Every once in awhile, after being fed up with complaints about unruly teenager behavior, a board jokingly asks me “can we exclude teenagers from the community?”  They’re often surprised when I answer yes, the Housing for Older Persons Act of 1995 (“HOPA”) allows communities to restrict its housing to persons who are 55 and older.  If an association qualifies under HOPA, it is exempted from the Fair Housing Act’s prohibition on discriminating against families with children.

To qualify for this exemption, however, the community has to meet the following criteria:

  • 80% of the units must be occupied by at least one person age 55 or older;
  • Publication and adherence to policies that demonstrate intent to be housing for older persons; and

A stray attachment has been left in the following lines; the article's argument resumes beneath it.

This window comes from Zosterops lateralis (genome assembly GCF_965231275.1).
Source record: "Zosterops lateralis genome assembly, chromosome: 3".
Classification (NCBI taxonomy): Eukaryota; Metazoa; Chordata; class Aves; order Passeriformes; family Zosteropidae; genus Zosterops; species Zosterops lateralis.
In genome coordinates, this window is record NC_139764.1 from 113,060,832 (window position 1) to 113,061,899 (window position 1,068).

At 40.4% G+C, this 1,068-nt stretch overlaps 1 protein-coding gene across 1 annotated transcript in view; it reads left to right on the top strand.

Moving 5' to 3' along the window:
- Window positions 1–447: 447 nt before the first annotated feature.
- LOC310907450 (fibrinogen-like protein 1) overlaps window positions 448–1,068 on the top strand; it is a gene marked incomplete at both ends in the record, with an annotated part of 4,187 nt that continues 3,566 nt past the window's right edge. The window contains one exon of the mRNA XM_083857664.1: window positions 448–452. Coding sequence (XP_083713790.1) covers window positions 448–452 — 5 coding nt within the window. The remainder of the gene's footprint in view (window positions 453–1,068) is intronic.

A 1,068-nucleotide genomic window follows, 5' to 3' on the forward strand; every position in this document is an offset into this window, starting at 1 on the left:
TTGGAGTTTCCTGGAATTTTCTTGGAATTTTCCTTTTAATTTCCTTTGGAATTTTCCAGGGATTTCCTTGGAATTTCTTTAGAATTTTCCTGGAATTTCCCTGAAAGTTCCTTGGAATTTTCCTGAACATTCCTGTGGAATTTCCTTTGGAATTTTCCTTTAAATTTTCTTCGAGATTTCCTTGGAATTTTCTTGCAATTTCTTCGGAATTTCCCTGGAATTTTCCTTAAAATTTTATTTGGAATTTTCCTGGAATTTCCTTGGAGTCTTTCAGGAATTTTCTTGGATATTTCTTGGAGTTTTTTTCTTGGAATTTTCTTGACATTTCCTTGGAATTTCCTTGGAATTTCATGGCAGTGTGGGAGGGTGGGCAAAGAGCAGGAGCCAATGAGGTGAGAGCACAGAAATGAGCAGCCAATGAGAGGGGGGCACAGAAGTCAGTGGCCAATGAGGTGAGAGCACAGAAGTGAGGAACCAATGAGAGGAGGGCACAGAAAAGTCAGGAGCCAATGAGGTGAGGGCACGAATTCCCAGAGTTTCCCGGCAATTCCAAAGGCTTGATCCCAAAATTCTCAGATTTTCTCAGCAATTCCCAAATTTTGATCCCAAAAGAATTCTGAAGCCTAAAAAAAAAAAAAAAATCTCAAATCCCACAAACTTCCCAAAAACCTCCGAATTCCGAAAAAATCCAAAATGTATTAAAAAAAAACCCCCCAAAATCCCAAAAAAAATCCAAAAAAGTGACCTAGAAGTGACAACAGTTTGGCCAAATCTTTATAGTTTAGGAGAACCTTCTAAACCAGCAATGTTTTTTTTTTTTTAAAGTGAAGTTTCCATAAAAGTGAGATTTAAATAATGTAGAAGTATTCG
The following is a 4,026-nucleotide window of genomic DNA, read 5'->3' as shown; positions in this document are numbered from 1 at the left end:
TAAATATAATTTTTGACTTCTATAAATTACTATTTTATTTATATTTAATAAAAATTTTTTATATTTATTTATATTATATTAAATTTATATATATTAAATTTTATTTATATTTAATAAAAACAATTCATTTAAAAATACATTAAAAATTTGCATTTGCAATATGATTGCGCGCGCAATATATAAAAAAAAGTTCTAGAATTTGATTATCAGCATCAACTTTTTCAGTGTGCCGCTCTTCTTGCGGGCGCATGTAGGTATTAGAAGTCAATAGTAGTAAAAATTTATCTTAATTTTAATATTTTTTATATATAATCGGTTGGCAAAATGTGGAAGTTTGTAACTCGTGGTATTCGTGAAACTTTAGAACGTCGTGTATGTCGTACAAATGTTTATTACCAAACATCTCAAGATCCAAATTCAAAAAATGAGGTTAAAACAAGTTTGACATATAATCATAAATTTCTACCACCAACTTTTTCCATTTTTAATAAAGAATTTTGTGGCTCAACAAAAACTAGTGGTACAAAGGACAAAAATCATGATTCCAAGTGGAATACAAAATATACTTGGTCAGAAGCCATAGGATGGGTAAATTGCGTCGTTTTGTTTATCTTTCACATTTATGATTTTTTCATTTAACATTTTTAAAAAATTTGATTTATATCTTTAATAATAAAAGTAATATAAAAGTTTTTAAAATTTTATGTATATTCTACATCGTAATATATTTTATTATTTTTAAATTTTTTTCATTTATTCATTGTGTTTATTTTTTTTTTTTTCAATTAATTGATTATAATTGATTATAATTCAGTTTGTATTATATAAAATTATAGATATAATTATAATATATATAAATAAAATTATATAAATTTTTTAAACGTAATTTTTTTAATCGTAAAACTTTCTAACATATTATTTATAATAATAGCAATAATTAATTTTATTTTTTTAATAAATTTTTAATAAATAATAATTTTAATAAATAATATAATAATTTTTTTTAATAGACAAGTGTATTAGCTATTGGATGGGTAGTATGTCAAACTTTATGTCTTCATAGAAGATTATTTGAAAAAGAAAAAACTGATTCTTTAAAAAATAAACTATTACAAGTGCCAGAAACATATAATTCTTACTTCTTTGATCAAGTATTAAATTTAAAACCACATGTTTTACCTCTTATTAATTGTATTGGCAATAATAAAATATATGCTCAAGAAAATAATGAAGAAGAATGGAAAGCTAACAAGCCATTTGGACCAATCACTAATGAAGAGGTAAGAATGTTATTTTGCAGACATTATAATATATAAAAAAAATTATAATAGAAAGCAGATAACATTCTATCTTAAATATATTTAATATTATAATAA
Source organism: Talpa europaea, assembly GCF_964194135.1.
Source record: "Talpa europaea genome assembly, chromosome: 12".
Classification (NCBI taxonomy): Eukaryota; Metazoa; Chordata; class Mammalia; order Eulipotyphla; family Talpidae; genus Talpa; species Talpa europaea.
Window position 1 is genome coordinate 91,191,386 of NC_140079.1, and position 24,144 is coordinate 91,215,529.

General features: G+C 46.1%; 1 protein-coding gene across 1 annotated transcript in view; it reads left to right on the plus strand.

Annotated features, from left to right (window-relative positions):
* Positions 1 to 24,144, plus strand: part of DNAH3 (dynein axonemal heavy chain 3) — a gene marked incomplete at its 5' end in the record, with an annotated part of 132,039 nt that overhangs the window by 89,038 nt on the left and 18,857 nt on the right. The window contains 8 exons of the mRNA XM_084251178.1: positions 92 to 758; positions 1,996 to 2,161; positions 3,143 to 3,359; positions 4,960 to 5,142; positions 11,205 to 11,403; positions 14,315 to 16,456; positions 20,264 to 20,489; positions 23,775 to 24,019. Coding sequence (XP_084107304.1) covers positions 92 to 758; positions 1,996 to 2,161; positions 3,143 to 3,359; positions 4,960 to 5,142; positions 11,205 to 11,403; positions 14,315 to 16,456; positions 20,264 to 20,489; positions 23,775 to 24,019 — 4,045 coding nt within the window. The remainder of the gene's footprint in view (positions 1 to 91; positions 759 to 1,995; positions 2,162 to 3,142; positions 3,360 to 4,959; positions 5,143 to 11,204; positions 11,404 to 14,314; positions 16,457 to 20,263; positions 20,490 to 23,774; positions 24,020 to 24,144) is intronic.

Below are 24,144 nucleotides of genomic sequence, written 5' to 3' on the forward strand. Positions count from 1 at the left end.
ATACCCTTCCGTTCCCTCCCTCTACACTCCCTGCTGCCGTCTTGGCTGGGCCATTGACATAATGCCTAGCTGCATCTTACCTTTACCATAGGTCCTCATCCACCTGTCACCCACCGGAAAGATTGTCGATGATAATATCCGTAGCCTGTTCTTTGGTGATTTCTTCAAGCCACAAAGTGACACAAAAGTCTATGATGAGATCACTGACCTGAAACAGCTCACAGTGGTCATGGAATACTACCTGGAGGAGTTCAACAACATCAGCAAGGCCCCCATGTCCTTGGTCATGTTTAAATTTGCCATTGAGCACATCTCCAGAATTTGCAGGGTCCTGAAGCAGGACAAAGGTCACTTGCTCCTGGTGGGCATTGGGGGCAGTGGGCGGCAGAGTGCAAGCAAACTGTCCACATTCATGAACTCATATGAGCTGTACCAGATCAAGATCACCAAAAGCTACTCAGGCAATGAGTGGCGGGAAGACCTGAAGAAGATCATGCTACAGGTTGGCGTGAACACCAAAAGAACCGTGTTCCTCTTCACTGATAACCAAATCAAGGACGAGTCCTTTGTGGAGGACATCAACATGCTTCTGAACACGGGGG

• Verification of occupancy in accordance with the Act’s requirements.

Friday, HUD charged a Las Vegas HOA and its management company with violation of the Fair Housing Act . Specifically, HUD claimed the HOA did not take the proper steps required to make the community’s 55 and over age restriction legal.

“Limiting housing to adults over age 55 is permitted by the Fair Housing Act only in specific circumstances. HUD insists that homeowner associations fulfill their obligations in order to qualify for an exemption,” stated John Trasviña, Assistant Secretary for Fair Housing and Equal Opportunity. “HUD is committed to assist families or unit owners harmed when associations fail to follow the law.”

If your association is thinking about becoming an age-restricted community, or is already one under HOPA, it must ensure that it follows and continues to follow the law, or risk being charged with discrimination. Read more about HOPA.

Melissa M. Garcia
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